“The cycle was broken with Precious,” Sapphire said about the character who made her a household name.
Fifteen years ago, Sapphire introduced Precious Jones and her son Abdul in her debut novel Push, creating a sensation on the urban literature scene. Gritty and graphic, Push tackled the topics of incest, abuse, a failed education system, teen pregnancy and AIDS.
Precious is a living statistic, but fights her way through for the sake of her son. As Sapphire returns to the story in her new novel The Kid (to be released on Tuesday), she knows that Precious must ultimately lose her battle.
“The reality is that – even with the strong will African Americans have – if the structure for society is oppressive, your will is not enough,” Sapphire told The American.
Sapphire will return to St. Louis next week to discuss the follow-up to her wildly successful book that received a second wind in 2009 when director Lee Daniels turned the novel into the Academy Award-winning film Precious.
“It was something about the movie and reconnecting with the audience and the people who had loved Precious and loved Push,” Sapphire said.
“I heard people talk about the progress that they made as far as combating violence against women and children, and I thought, ‘It had made a difference.’ I thought, ‘It’s time.’”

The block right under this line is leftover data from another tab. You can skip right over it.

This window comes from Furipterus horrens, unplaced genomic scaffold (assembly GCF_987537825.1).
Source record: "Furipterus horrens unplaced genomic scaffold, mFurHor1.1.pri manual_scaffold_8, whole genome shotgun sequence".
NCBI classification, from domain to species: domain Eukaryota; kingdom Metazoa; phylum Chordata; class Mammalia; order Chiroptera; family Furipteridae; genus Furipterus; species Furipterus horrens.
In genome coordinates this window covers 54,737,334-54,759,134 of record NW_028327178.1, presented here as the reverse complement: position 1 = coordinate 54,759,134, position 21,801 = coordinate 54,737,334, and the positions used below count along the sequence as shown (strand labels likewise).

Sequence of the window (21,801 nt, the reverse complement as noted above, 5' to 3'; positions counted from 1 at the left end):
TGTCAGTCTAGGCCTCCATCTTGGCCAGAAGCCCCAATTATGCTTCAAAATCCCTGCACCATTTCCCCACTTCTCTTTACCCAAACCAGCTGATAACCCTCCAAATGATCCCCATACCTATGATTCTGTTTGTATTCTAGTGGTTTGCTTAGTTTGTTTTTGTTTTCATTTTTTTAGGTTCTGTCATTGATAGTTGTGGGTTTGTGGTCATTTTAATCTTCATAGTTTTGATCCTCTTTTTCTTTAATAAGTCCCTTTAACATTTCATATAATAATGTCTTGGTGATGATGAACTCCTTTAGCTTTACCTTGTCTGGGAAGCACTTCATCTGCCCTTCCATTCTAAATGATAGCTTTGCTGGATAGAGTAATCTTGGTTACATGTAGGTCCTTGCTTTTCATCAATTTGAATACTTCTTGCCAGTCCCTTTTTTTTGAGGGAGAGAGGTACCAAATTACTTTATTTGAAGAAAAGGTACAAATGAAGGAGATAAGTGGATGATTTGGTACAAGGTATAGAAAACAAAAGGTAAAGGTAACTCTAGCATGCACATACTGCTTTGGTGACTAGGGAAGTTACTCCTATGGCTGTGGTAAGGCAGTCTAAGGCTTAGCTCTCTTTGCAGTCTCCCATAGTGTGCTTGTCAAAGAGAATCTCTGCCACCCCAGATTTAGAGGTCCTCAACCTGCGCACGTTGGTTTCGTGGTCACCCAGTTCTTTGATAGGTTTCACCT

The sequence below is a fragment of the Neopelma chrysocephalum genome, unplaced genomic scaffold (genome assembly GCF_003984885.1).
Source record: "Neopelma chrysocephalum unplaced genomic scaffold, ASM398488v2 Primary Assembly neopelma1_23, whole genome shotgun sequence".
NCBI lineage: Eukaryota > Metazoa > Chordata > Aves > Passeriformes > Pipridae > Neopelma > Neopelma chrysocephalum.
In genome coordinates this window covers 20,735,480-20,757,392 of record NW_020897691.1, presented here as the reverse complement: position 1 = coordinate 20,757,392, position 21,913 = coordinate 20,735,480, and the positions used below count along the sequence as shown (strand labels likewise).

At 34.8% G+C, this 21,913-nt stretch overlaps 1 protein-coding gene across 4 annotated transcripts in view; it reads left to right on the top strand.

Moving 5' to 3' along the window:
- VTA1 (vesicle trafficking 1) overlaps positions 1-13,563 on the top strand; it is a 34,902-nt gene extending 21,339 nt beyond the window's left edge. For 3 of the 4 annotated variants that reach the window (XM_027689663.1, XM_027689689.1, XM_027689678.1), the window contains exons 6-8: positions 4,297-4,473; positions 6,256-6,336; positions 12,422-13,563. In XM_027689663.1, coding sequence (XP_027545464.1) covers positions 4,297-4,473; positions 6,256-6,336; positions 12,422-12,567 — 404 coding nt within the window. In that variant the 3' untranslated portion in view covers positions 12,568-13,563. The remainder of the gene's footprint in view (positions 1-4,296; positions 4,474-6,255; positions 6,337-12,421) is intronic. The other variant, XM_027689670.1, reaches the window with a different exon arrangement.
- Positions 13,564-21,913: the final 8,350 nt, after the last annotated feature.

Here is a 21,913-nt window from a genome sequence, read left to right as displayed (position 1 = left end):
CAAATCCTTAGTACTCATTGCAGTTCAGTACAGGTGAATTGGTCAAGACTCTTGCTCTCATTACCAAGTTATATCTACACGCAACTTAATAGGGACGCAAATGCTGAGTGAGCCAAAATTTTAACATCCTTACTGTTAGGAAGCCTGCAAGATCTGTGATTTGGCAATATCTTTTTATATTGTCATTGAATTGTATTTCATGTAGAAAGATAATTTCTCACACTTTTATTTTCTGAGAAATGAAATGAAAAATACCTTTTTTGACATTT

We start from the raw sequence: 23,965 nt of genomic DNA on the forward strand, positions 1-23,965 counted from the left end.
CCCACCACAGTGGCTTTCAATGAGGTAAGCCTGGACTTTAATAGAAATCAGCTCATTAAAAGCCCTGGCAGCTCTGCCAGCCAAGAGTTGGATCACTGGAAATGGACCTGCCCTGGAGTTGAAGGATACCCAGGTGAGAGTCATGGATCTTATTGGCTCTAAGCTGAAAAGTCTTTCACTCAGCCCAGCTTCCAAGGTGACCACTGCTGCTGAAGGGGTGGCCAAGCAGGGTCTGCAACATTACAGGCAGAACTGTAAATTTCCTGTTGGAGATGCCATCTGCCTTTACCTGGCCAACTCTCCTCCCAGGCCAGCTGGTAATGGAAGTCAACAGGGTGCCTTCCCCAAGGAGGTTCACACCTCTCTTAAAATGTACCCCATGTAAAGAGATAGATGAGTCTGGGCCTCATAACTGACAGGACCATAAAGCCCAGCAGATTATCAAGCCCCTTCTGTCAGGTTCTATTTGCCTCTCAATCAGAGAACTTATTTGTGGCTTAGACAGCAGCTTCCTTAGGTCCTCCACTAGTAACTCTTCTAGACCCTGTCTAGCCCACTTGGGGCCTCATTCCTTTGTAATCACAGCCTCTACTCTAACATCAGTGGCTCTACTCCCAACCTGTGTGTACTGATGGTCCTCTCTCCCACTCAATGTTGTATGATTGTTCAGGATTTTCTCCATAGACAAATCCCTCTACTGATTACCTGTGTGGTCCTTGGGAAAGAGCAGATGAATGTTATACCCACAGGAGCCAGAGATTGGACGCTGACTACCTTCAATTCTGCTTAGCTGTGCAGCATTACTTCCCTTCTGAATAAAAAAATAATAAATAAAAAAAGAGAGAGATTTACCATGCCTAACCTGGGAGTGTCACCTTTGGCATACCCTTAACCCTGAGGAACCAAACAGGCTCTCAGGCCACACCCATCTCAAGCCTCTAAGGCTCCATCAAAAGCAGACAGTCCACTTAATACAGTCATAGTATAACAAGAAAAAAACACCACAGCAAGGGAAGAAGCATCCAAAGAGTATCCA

The new book picks up several years from where she left off in Push.
“It shows the generational effects of AIDS and poverty and the interfamilial cycle of abuse and Abdul’s generational connection to the past,” Sapphire said.
“We get a really good look at what happens to disenfranchised African-American youth. When Precious fell, Abdul’s whole world fell.”
The story begins with Precious’ final fight and Abdul’s tumultuous experience as a ward of the state in a flawed foster care system.
“He goes through an odyssey that is familiar to most African-American children – they have a hard time in the foster care system,” Sapphire said. “And an African-American boy has less of a chance of being adopted than any other group of children.”
Through Abdul, Sapphire takes her nearly unbearable insight into unspeakable abuse a step further. In stark contrast to his mother, Abdul becomes one of the victimizers who continue the cycle of abuse. As he imposes the terror he has experienced on others, the book becomes nearly too graphic to bear.
“This whole system is dehumanizing ,” Sapphire said. “When you dehumanize people, they will act less than human – they will act accordingly. There are consequences for treating children this way.”
The story is heartbreaking, but Sapphire believes it to be necessary as an effort to combat the atrocities that young people quietly suffer at the hands of a system that sets them up to become failures and future predators.
“If he had gone to a loving mom straight into a stable family with loving parents, I wouldn’t have had a book to write,” Sapphire said. “This is what is happening domestically with displaced children.”
But she also wants to illustrate that Abdul has the capacity to deal with his demons – like so many have done before him.
“He is as strong a character as Precious – maybe even stronger,” Sapphire said. “You will be horrified by what he does, but have a hard time not embracing this character. You will meet somebody you know – another human.”
Sapphire will sign and discuss her latest novel The Kid 7 p.m. July 13 at Christ Church Cathedral (1210 Locust). For more information, visit http://www.left-bank.com/">www.left-bank.com.